By David Bosco
The last few days have answered some important questions regarding the Palestinian move to join the court and seek an investigation of Israel. On Friday, Palestinian officials delivered their accession papers to officials at United Nations headquarters in New York. Palestinian representative Riyad Mansour declared Palestine the 123rd court member. He called the move an attempt to “seek justice for all the victims that have been killed by Israel, the occupying power.” He also described Israeli settlements as a war crime and confirmed Palestine’s intent see the court address them. Barring some extraordinary, Palestine should become a full member of the court in early spring. At that point, it will acquire the right to refer the situation on its territory to the court.
But the court’s prosecutor will almost certainly make a move even before then. That’s because as it submitted its accession papers, Palestine reportedly also filed what is referred to as an Article 12(3) declaration. If these published reports are correct, that declaration seeks to extend the court’s jurisdiction on Palestinian territory back to June 2014. That act should trigger a quick “preliminary examination” by prosecutor Fatou Bensouda. When Ukraine (which was not a court member) submitted its own declaration in April 2014, the prosecutor’s office noted “[u]pon receipt of a referral or a declaration made by a state pursuant to Article 12(3) of the Rome Statute, the Office of the Prosecutor, as a matter of policy, opens a preliminary examination of the situation at hand.”
When the prosecutor does announce a preliminary examination of the Palestine situation, it will make headlines. Many observers may have the impression that indictments are imminent. In fact, the preliminary examination of the Palestine situation is likely to be drawn out. And it is far from guaranteed that it will lead to a formal investigation, let alone indictments. The Rome Statute makes clear that no one can compel the prosecutor to open a full investigation or to seek indictments. Some preliminary examinations, including those in Afghanistan, Colombia, and Georgia, have gone on for years without a decision either to close the examination or open a full investigation. Preliminary examinations that take less than a few months are the exception.
How will the prosecutor’s office proceed during this phase? In the last few years, the prosecutor has elaborated a sequence of questions that it addresses. First, she will clarify the limits of her jurisdiction. This phase will require her to grapple with some knotty questions, including several of those outlined by David Luban in this superb post. Once the office has clarified its reach, it will examine whether there is a “reasonable basis” to believe that crimes under the jurisdiction of the court were committed. (The only crimes that the court can currently prosecute are war crimes, crimes against humanity, and genocide.) The office will probably turn first to the conduct of all sides during the recent Gaza conflict, but would also consider other potential crimes (including Israel’s settlements policy) over which it has jurisdiction.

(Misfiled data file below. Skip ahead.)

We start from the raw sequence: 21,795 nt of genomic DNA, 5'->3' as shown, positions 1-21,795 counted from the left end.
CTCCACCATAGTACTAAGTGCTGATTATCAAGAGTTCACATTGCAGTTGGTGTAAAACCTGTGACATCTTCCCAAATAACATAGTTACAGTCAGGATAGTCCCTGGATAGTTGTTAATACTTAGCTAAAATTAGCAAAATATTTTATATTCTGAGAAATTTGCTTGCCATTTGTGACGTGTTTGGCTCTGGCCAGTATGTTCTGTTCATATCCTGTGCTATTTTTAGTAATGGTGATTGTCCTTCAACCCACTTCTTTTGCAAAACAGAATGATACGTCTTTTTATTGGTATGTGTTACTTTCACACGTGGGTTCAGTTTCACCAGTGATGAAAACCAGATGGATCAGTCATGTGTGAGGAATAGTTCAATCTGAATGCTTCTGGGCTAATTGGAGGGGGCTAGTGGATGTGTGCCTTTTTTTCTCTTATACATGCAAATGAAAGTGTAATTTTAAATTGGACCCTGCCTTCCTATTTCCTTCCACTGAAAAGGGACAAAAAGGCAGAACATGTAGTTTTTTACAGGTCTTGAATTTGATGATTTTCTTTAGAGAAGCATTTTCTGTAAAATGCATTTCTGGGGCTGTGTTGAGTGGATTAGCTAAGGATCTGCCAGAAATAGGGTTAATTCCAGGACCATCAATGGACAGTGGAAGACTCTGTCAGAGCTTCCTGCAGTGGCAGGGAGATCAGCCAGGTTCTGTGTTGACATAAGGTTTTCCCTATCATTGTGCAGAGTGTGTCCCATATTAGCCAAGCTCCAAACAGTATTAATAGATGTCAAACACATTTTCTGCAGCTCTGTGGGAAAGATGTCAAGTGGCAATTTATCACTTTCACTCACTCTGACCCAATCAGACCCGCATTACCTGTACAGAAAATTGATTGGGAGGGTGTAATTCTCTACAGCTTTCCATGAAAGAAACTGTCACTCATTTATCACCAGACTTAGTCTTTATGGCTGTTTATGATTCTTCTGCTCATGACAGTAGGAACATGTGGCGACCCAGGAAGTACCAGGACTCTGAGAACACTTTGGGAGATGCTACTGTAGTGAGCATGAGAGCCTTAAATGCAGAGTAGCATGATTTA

If the prosecutor ultimately decides that there is evidence of relevant crimes (and this determination alone would likely take many months), she will then turn to “admissibility” questions. These include whether the crimes were sufficiently grave to merit the court’s attention and whether relevant national investigations preclude a role for the court . Finally, the prosecutor will consider whether the “interests of justice” argue against a full investigation. All three of these concepts–gravity, complementarity, and the interests of justice–are murky and so the prosecutor will have plenty of discretion.
The offices methods during a preliminary examination are quite different from those it employs during a full investigation. For the former, the prosecutor’s office relies heavily on information from outside sources rather than its own investigators. In this case, it will likely lean on the UN’s several inquiries into Gaza, information from the Palestinian Authority and Israel government (if the latter chooses to cooperate), media reports, and NGO analyses. In past preliminary examinations, prosecution officials have often traveled to the situation country (sometimes multiple times) to meet with both government officials and certain civil society representatives. The Rome Statute does give the prosecutor’s office scope to “take testimony” in The Hague during preliminary examinations, but there’s not much evidence it has used this authority.
While all this is happening, of course, the diplomatic wheels will be spinning. Israel will have to decide whether it will allow ICC officials into the West Bank if they seek to visit. The United States will hash out whether to cut off aid to Palestine, and Congress may attempt to pressure the court through new legislation. The European powers (all of whom are court members) will have to determine their own position. In the multilateral realm, it’s possible that the Security Council will consider some kind of package resolution that would freeze the ICC investigation, perhaps in exchange for concessions from Israel on the peace process. The length of the preliminary examination will provide plenty of time for all these maneuvers.